GIRM warfare

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The things priests do are often exasperating to the faithful. Some practices are contrary to the script of the liturgy; some are neither permitted nor forbidden explicitly. So, for example, it doesn't say in the General Instruction of the Roman Missal (GIRM) third typical edition (2010) that you can't have acrobats performing circus routines behind the altar during the consecration or elephants leading the processions in and out of the Church.

Both sides engage in GIRM warfare. The frustrated faithful want to find rules and regulations to control the imprudent enthusiasms of the pastors; the pastors want to realize their dream of a church revitalized by the "full and active participation by all the people."[1]

How strict are the norms?

Classical dichotomy when trying to interpret the Scripture, canon law, or other published norms:

  • "Everything not expressly mandated is forbidden."
  • "Anything not expressly forbidden is acceptable."

Liturgical Abuses

Don't "strain the gnat and swallow the camel." For the good of our own souls at the very least, we must love our enemies, even if they are the priests who are engaging in liturgical abuse. The law of love must overrule the laws of the liturgy in our hearts and minds. The lawbreakers are not going to stop breaking the laws just because we complain to them about their lawlessness. It is bad enough that they disfigure the sacred mysteries; it is worse if we disfigure our hearts by nursing resentment instead of mercy.

Sacred Vessels

117. Sacred vessels for containing the Body and Blood of the Lord must be made in strict conformity with the norms of tradition and of the liturgical books.[205]The Bishops’ Conferences have the faculty to decide whether it is appropriate, once their decisions have been given the recognitio by the Apostolic See, for sacred vessels to be made of other solid materials as well. It is strictly required, however, that such materials be truly noble in the common estimation within a given region,[206]so that honour will be given to the Lord by their use, and all risk of diminishing the doctrine of the Real Presence of Christ in the Eucharistic species in the eyes of the faithful will be avoided. Reprobated, therefore, is any practice of using for the celebration of Mass common vessels, or others lacking in quality, or devoid of all artistic merit or which are mere containers, as also other vessels made from glass, earthenware, clay, or other materials that break easily. This norm is to be applied even as regards metals and other materials that easily rust or deteriorate."[2]

Ad orientem vs. Versus populum

Ad orientem is Latin for "toward the East." Every sunrise reminds us of the day when the Son rose from the dead. There was an ancient tradition that churches should be oriented (literally, "Easted") toward the rising sun, and that both priests and people would face in that direction while praying. More importantly, the entire congregation was spiritually turned towards God, seeking His face and making a joint offering through the priest to Him.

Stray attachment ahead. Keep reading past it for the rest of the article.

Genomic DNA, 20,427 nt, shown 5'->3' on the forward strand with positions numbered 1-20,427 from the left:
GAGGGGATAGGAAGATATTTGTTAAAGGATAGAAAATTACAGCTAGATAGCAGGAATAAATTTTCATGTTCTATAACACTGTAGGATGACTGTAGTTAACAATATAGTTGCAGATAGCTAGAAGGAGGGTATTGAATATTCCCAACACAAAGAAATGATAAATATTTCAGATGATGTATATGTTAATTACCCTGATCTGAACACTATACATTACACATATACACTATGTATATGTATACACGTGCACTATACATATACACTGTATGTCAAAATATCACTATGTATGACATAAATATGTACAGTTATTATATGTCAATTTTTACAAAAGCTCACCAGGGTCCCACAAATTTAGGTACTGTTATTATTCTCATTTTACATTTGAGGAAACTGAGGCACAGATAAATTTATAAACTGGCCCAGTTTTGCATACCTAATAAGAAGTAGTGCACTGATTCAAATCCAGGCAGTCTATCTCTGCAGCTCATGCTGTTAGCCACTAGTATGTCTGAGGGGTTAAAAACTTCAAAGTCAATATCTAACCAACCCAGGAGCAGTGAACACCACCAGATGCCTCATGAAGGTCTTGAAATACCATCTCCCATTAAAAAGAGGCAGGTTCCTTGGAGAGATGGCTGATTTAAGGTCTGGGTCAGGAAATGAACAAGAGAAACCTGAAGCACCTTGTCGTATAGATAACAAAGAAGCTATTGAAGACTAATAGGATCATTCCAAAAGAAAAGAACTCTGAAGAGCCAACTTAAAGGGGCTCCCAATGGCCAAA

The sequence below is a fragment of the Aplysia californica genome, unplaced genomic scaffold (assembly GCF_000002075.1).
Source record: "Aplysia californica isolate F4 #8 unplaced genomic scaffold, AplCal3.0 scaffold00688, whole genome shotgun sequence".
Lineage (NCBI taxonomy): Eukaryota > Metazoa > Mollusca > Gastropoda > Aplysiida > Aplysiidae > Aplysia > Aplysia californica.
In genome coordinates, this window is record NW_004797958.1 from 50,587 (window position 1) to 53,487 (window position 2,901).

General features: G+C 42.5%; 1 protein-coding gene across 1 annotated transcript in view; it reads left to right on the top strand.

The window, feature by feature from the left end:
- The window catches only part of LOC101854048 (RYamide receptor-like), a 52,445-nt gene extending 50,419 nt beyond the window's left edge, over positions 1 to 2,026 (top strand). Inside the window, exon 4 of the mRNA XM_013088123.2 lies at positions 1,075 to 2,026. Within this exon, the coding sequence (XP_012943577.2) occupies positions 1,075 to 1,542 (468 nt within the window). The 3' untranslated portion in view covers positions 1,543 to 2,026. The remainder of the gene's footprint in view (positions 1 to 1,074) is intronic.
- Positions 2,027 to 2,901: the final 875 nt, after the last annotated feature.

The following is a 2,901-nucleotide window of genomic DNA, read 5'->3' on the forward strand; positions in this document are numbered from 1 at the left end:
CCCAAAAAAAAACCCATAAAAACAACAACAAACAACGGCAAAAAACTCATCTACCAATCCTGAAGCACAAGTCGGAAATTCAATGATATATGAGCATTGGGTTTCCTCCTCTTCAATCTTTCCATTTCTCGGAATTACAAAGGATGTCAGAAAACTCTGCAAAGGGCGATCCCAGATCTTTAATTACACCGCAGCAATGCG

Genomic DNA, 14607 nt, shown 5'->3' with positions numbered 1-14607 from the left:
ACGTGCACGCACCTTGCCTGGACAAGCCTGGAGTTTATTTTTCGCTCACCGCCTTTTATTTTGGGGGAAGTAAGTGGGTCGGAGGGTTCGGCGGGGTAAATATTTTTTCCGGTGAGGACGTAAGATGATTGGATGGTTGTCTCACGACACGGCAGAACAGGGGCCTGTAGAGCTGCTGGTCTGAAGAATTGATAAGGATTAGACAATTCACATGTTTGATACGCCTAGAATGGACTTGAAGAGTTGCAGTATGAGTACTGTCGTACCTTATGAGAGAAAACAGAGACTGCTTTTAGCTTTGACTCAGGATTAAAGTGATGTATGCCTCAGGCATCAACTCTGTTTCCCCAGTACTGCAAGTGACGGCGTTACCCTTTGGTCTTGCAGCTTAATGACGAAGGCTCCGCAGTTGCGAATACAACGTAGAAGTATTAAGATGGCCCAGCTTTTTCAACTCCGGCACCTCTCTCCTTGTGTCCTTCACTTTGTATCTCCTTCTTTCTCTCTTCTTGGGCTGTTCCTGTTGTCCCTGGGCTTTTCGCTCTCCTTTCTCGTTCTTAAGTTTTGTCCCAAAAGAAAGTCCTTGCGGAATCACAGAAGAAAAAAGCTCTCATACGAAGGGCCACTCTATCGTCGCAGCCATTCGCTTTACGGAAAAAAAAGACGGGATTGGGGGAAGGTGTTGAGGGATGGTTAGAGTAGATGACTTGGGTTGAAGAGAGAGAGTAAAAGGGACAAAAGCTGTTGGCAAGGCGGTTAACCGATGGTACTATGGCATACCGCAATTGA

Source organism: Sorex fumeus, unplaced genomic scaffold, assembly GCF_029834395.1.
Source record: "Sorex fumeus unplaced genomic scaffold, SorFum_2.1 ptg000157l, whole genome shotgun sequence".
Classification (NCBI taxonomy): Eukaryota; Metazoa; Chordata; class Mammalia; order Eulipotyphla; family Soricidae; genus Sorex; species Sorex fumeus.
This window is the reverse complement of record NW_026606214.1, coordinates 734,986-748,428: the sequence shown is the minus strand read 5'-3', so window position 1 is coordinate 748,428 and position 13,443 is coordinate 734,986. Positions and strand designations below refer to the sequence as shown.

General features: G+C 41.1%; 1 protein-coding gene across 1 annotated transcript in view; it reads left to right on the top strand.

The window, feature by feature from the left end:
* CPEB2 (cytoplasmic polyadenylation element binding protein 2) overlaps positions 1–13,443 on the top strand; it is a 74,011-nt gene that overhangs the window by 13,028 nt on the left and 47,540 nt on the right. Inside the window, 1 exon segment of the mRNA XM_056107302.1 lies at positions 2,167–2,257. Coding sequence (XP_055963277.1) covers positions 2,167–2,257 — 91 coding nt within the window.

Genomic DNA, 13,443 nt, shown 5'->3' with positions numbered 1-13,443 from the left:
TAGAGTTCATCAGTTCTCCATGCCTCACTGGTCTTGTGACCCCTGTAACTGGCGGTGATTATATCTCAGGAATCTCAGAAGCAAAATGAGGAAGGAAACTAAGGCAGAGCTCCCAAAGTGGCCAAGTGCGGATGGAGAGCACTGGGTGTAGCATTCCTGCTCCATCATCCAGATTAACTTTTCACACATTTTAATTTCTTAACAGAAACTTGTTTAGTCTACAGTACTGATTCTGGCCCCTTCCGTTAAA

Versus populum is Latin for "against the people," which means that the priest faces against the direction in which the people are facing.

GIRM, Chapter 5. [Emphasis added.]
299. The altar should be built separate from the wall, in such a way that it is possible to walk around it easily and that Mass can be celebrated at it facing the people, which is desirable wherever possible. Moreover, the altar should occupy a place where it is truly the center toward which the attention of the whole congregation of the faithful naturally turns.[115] The altar should usually be fixed and dedicated.
303. In building new churches, it is preferable for a single altar to be erected, one that in the gathering of the faithful will signify the one Christ and the one Eucharist of the Church.
In already existing churches, however, when the old altar is so positioned that it makes the people’s participation difficult but cannot be moved without damage to artistic value, another fixed altar, skillfully made and properly dedicated, should be erected and the sacred rites celebrated on it alone. In order that the attention of the faithful not be distracted from the new altar, the old altar should not be decorated in any special way.
Wikipedia, "Ad orientem." [Emphasis added.]
A letter of 25 September 2000 from the Congregation for Divine Worship and the Discipline of the Sacraments treats the phrase "which is desirable wherever possible" as referring to the requirement that altars be built apart from the wall, not to the celebration of Mass facing the people, while "it reaffirms that the position toward the assembly seems more convenient inasmuch as it makes communication easier ... without excluding, however, the other possibility."[3]

References

  1. Sacrosanctum concilium, §14. "Mother Church earnestly desires that all the faithful should be led to that fully conscious and active participation in liturgical celebrations which is demanded by the very nature of the liturgy."
  2. Redemptionis Sacramentum
  3. English translation of Letter of protocol number 2036/00/L and date 25 September 2000

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